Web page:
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  • Taking Xanax and drinking alcohol at the same time can be harmful to your health. Health experts warn against mixing alcohol and benzodiazepines.

    Ethanol (alcohol’s main ingredient) and alprazolam (Xanax’s main ingredient) can both slow down brain activity. Combining them can make depressant effects much stronger than if they were taken individually, which can cause vital body functions to shut down.

    Alcohol is a popular recreational drink, and benzodiazepines are still commonly prescribed prescription drugs. The risk of combining them together is significant, especially among people who do not understand the risks.

    Effects Of Mixing Xanax & Alcohol

    Alprazolam and ethanol are both in the class of drugs known as central nervous system depressants. They interact with different parts of the brain, but combining them can still create dangerous drug-alcohol interactions. 

    Short-term side effects of mixing Xanax and alcohol include:

    • dizziness
    • drowsiness
    • confusion
    • impairment
    • sedation

    How The Interaction Works

    Alcohol is broken down by a set of enzymes known as P450 enzymes. Experts believe substances that go through the P450 enzyme system can increase the metabolism of benzodiazepines, even though benzos are broken down differently. 

    Increased metabolism can lead to stronger effects of Xanax, and more of Xanax ending up in your body with the same dose. A dose of Xanax that was safe may become dangerous when alcohol is involved, leading to a potential overdose.

    Dangers Of Mixing Alcohol & Xanax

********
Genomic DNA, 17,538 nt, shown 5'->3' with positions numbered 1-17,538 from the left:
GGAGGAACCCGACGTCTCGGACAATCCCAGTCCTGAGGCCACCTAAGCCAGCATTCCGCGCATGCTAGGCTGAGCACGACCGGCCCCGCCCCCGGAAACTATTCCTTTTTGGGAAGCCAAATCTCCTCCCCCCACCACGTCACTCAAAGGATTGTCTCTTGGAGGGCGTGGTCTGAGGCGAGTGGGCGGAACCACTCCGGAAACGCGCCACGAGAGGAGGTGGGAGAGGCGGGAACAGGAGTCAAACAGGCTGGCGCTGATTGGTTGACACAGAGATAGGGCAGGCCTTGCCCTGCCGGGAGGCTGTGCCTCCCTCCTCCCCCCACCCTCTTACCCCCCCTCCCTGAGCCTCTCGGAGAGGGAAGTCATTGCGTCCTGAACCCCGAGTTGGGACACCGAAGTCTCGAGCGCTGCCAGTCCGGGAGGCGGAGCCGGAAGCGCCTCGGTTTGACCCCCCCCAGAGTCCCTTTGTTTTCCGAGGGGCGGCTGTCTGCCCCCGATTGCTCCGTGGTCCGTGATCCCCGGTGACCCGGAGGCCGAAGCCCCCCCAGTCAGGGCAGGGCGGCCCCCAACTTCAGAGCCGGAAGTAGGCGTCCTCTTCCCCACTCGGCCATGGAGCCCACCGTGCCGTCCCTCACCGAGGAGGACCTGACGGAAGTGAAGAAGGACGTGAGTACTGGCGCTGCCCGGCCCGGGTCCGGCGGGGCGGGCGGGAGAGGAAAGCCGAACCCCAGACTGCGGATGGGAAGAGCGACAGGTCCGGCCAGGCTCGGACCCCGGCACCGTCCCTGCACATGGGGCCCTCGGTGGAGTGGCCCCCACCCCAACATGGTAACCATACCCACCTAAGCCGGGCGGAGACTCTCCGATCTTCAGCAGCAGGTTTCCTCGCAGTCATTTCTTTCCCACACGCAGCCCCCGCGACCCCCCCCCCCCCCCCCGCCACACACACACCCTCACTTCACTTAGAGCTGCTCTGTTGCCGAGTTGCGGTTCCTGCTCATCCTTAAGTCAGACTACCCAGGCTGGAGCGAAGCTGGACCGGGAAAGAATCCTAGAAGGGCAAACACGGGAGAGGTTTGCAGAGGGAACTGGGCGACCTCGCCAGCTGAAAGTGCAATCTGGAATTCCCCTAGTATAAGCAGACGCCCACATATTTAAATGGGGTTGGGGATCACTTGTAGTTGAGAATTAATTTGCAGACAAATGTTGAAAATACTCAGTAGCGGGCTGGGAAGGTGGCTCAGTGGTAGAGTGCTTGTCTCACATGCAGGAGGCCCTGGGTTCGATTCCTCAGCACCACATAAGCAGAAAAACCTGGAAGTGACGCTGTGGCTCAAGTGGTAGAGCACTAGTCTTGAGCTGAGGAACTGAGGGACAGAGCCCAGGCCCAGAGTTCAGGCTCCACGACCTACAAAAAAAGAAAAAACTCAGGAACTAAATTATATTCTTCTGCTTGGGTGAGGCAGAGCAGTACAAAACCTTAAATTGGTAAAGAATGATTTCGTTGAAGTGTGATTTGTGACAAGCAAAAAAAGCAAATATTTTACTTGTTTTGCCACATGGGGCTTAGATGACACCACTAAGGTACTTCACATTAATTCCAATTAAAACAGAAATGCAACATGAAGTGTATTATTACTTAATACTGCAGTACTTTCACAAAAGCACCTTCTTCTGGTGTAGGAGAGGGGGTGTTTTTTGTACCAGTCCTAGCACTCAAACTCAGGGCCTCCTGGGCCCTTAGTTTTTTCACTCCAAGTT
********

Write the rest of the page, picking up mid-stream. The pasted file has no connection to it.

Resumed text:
Benzodiazepines like Xanax, Valium, and Klonopin likely do not cause dependence on their own. If they are taken with alcohol or other substances, negative long-term effects may be more likely.

    Benzodiazepine Overdose

    When taking benzodiazepines on their own, it can be hard to overdose even if you go over the directed amount. Most benzodiazepine overdoses involve polysubstance abuse, like opioids or alcohol taken along with Xanax.

    The effects of alcohol use can make a benzodiazepine overdose worse, which can even be life-threatening in some cases. Signs of a benzodiazepine overdose include:

    • respiratory depression (slowed or stopped breathing)
    • confusion
    • impaired coordination
    • loss of consciousness
    • low blood pressure

    Data from 2010 reported over 34% of emergency room hospitalizations due to benzodiazepines also involved alcohol. Combined alcohol and Xanax use continues to be a problem in the United States.

    Substance Use Disorders

    Drinking alcohol while taking Xanax can be a form of substance abuse. Health experts warn against mixing these substances, and some people take both at once to get increased sedative effects.

    Taking both substances at once can be a sign of a substance use disorder (SUD) or alcohol use disorder. Alcohol use disorders may include alcohol addiction, dependence, and withdrawal symptoms, which are all long-term health effects that can be difficult to get through.

    Many SUDs involve more than one form of substance abuse, like mixing Xanax with alcohol or mixing diazepam with painkillers. Similar to alcohol use disorders, SUDs can come with drug addiction, withdrawal, and the feeling that substance use is taking over your life.

    Treatment Options For Mixing Xanax & Alcohol

    If you have already gone through a benzodiazepine overdose, you may want to look for a treatment program to avoid further health problems. If you feel like you are at risk for an overdose, professional treatment can help you lower your risk.

    Treatment options for alcohol and benzodiazepine dependence vary, but may include a detox program for the substance you’re taking, mental health care, medication-assisted treatment, and lifestyle changes. 

    If you feel like you or a loved one could use professional treatment, contact our helpline to learn about our alcohol and drug addiction treatment centers.

    Written by Ark Behavioral Health Editorial Team
    ©2023 Ark National Holdings, LLC. | All Rights Reserved.
    This page does not provide medical advice.
    Medically Reviewed by
    Kimberly Langdon M.D.
    on May 21, 2022
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